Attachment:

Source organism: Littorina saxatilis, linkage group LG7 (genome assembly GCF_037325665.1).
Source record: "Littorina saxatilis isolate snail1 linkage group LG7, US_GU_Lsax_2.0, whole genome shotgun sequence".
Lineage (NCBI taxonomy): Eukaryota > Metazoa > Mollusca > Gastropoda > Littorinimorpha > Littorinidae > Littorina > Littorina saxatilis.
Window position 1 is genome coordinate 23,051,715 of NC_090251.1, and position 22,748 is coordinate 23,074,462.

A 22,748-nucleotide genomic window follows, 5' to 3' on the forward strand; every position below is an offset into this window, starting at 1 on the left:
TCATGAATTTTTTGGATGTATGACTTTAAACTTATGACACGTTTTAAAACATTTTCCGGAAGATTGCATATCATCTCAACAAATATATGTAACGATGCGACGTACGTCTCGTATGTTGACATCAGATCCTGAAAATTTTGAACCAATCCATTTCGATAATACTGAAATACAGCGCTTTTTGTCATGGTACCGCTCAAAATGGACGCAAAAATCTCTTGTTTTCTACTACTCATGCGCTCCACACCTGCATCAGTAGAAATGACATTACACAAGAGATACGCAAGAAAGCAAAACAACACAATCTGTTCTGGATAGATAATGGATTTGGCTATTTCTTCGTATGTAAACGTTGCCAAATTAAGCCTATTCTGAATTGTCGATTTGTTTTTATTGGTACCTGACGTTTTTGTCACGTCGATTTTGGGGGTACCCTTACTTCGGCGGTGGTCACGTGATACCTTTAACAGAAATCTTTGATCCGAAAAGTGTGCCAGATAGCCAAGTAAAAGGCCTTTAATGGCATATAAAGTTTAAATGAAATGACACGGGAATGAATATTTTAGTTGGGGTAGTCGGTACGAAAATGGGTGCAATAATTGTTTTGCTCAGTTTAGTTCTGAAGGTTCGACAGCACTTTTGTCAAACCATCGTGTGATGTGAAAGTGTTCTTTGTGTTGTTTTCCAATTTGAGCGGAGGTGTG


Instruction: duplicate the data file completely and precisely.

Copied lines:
Source organism: Littorina saxatilis, linkage group LG7 (genome assembly GCF_037325665.1).
Source record: "Littorina saxatilis isolate snail1 linkage group LG7, US_GU_Lsax_2.0, whole genome shotgun sequence".
Lineage (NCBI taxonomy): Eukaryota > Metazoa > Mollusca > Gastropoda > Littorinimorpha > Littorinidae > Littorina > Littorina saxatilis.
Window position 1 is genome coordinate 23,051,715 of NC_090251.1, and position 22,748 is coordinate 23,074,462.

A 22,748-nucleotide genomic window follows, 5' to 3' on the forward strand; every position below is an offset into this window, starting at 1 on the left:
TCATGAATTTTTTGGATGTATGACTTTAAACTTATGACACGTTTTAAAACATTTTCCGGAAGATTGCATATCATCTCAACAAATATATGTAACGATGCGACGTACGTCTCGTATGTTGACATCAGATCCTGAAAATTTTGAACCAATCCATTTCGATAATACTGAAATACAGCGCTTTTTGTCATGGTACCGCTCAAAATGGACGCAAAAATCTCTTGTTTTCTACTACTCATGCGCTCCACACCTGCATCAGTAGAAATGACATTACACAAGAGATACGCAAGAAAGCAAAACAACACAATCTGTTCTGGATAGATAATGGATTTGGCTATTTCTTCGTATGTAAACGTTGCCAAATTAAGCCTATTCTGAATTGTCGATTTGTTTTTATTGGTACCTGACGTTTTTGTCACGTCGATTTTGGGGGTACCCTTACTTCGGCGGTGGTCACGTGATACCTTTAACAGAAATCTTTGATCCGAAAAGTGTGCCAGATAGCCAAGTAAAAGGCCTTTAATGGCATATAAAGTTTAAATGAAATGACACGGGAATGAATATTTTAGTTGGGGTAGTCGGTACGAAAATGGGTGCAATAATTGTTTTGCTCAGTTTAGTTCTGAAGGTTCGACAGCACTTTTGTCAAACCATCGTGTGATGTGAAAGTGTTCTTTGTGTTGTTTTCCAATTTGAGCGGAGGTGTG